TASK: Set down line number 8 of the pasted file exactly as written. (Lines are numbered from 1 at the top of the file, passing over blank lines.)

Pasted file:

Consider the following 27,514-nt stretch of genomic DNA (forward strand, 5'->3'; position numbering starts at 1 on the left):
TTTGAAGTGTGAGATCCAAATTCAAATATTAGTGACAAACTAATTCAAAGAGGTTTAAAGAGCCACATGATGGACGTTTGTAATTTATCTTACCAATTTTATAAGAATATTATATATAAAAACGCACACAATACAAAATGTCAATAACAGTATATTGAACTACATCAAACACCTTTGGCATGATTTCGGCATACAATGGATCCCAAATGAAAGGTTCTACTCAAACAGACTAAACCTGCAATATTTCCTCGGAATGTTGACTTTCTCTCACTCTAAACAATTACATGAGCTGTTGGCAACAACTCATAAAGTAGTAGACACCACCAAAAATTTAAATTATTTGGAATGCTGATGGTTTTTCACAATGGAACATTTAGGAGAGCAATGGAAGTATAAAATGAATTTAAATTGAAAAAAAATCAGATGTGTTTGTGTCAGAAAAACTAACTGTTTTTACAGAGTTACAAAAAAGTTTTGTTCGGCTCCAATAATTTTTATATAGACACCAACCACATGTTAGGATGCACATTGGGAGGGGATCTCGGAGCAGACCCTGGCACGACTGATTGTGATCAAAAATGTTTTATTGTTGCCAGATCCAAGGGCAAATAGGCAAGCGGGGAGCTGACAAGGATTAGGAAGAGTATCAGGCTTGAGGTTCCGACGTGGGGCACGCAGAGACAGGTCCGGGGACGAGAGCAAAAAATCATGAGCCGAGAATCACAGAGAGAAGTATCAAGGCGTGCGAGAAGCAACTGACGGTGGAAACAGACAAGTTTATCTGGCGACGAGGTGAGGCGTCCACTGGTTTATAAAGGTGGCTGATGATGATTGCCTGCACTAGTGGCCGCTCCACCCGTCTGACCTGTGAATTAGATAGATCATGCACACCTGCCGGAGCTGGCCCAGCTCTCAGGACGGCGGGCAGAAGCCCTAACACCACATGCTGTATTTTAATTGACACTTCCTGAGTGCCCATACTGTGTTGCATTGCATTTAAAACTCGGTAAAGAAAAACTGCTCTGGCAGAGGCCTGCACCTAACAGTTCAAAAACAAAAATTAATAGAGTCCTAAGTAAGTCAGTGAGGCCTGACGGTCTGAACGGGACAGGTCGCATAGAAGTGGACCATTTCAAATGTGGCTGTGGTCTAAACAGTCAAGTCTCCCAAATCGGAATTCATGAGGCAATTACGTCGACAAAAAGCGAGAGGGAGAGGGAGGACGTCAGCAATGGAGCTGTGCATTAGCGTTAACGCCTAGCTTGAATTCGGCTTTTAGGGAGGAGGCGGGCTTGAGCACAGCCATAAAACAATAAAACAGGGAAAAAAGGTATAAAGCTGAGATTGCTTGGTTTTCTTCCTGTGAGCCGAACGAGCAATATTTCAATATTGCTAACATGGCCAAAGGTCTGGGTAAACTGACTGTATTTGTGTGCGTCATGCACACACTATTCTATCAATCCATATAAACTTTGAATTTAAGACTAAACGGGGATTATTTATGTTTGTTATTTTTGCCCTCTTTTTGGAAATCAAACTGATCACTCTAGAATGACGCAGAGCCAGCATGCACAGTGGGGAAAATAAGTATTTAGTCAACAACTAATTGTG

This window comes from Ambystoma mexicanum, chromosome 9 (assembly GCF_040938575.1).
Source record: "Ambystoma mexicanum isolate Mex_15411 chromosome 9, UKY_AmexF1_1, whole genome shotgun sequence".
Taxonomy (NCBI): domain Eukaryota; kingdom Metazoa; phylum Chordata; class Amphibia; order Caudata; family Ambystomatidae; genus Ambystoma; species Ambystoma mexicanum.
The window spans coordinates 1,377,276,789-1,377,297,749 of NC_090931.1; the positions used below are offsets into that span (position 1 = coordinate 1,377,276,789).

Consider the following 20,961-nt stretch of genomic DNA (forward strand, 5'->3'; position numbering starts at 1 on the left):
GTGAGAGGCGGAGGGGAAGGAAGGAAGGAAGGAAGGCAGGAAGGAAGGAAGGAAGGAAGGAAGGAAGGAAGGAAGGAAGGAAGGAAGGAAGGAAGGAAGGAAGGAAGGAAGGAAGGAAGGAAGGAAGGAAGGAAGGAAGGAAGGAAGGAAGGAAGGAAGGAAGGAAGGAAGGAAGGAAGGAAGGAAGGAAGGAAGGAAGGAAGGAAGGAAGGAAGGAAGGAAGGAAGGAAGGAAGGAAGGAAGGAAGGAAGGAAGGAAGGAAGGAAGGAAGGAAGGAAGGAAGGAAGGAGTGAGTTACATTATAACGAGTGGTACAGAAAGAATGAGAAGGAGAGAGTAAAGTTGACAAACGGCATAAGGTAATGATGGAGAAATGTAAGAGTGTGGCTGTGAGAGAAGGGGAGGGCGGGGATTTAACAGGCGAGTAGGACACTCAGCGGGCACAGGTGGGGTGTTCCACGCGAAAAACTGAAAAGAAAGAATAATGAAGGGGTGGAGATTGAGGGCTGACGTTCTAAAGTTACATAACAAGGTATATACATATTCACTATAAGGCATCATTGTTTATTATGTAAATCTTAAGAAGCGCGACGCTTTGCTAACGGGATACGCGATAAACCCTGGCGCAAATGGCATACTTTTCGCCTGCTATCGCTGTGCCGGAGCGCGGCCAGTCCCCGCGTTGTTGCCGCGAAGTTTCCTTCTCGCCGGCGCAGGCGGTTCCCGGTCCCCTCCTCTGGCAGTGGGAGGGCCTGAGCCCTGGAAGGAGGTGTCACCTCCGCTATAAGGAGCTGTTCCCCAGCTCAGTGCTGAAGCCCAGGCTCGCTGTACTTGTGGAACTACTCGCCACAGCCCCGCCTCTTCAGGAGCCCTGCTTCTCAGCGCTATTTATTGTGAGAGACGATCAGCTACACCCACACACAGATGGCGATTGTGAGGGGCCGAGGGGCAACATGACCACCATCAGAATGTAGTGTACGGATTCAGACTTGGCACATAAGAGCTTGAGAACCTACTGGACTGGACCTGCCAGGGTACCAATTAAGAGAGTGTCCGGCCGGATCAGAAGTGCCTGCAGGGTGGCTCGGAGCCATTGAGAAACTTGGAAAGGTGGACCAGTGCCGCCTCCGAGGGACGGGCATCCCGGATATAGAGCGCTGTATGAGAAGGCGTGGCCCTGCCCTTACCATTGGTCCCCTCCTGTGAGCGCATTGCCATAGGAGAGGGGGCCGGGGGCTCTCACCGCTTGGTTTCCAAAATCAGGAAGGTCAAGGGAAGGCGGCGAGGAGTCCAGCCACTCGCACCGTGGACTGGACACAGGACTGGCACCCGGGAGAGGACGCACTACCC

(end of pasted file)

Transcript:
GTGAGAGGCGGAGGGGAAGGAAGGAAGGAAGGAAGGCAGGAAGGAAGGAAGGAAGGAAGGAAGGAAGGAAGGAAGGAAGGAAGGAAGGAAGGAAGGAAGGAAGGAAGGAAGGAAGGAAGGAAGGAAGGAAGGAAGGAAGGAAGGAAGGAAGGAAGGAAGGAAGGAAGGAAGGAAGGAAGGAAGGAAGGAAGGAAGGAAGGAAGGAAGGAAGGAAGGAAGGAAGGAAGGAAGGAAGGAAGGAAGGAAGGAAGGAAGGAAGGAAGGAAGGAAGGAAGGAAGGAAGGAAGGAGTGAGTTACATTATAACGAGTGGTACAGAAAGAATGAGAAGGAGAGAGTAAAGTTGACAAACGGCATAAGGTAATGATGGAGAAATGTAAGAGTGTGGCTGTGAGAGAAGGGGAGGGCGGGGATTTAACAGGCGAGTAGGACACTCAGCGGGCACAGGTGGGGTGTTCCACGCGAAAAACTGAAAAGAAAGAATAATGAAGGGGTGGAGATTGAGGGCTGACGTTCTAAAGTTACATAACAAGGTATATACATATTCACTATAAGGCATCATTGTTTATTATGTAAATCTTAAGAAGCGCGACGCTTTGCTAACGGGATACGCGATAAACCCTGGCGCAAATGGCATACTTTTCGCCTGCTATCGCTGTGCCGGAGCGCGGCCAGTCCCCGCGTTGTTGCCGCGAAGTTTCCTTCTCGCCGGCGCAGGCGGTTCCCGGTCCCCTCCTCTGGCAGTGGGAGGGCCTGAGCCCTGGAAGGAGGTGTCACCTCCGCTATAAGGAGCTGTTCCCCAGCTCAGTGCTGAAGCCCAGGCTCGCTGTACTTGTGGAACTACTCGCCACAGCCCCGCCTCTTCAGGAGCCCTGCTTCTCAGCGCTATTTATTGTGAGAGACGATCAGCTACACCCACACACAGATGGCGATTGTGAGGGGCCGAGGGGCAACATGACCACCATCAGAATGTAGTGTACGGATTCAGACTTGGCACATAAGAGCTTGAGAACCTACTGGACTGGACCTGCCAGGGTACCAATTAAGAGAGTGTCCGGCCGGATCAGAAGTGCCTGCAGGGTGGCTCGGAGCCATTGAGAAACTTGGAAAGGTGGACCAGTGCCGCCTCCGAGGGACGGGCATCCCGGATATAGAGCGCTGTATGAGAAGGCGTGGCCCTGCCCTTACCATTGGTCCCCTCCTGTGAGCGCATTGCCATAGGAGAGGGGGCCGGGGGCTCTCACCGCTTGGTTTCCAAAATCAGGAAGGTCAAGGGAAGGCGGCGAGGAGTCCAGCCACTCGCACCGTGGACTGGACACAGGACTGGCACCCGGGAGAGGACGCACTACCC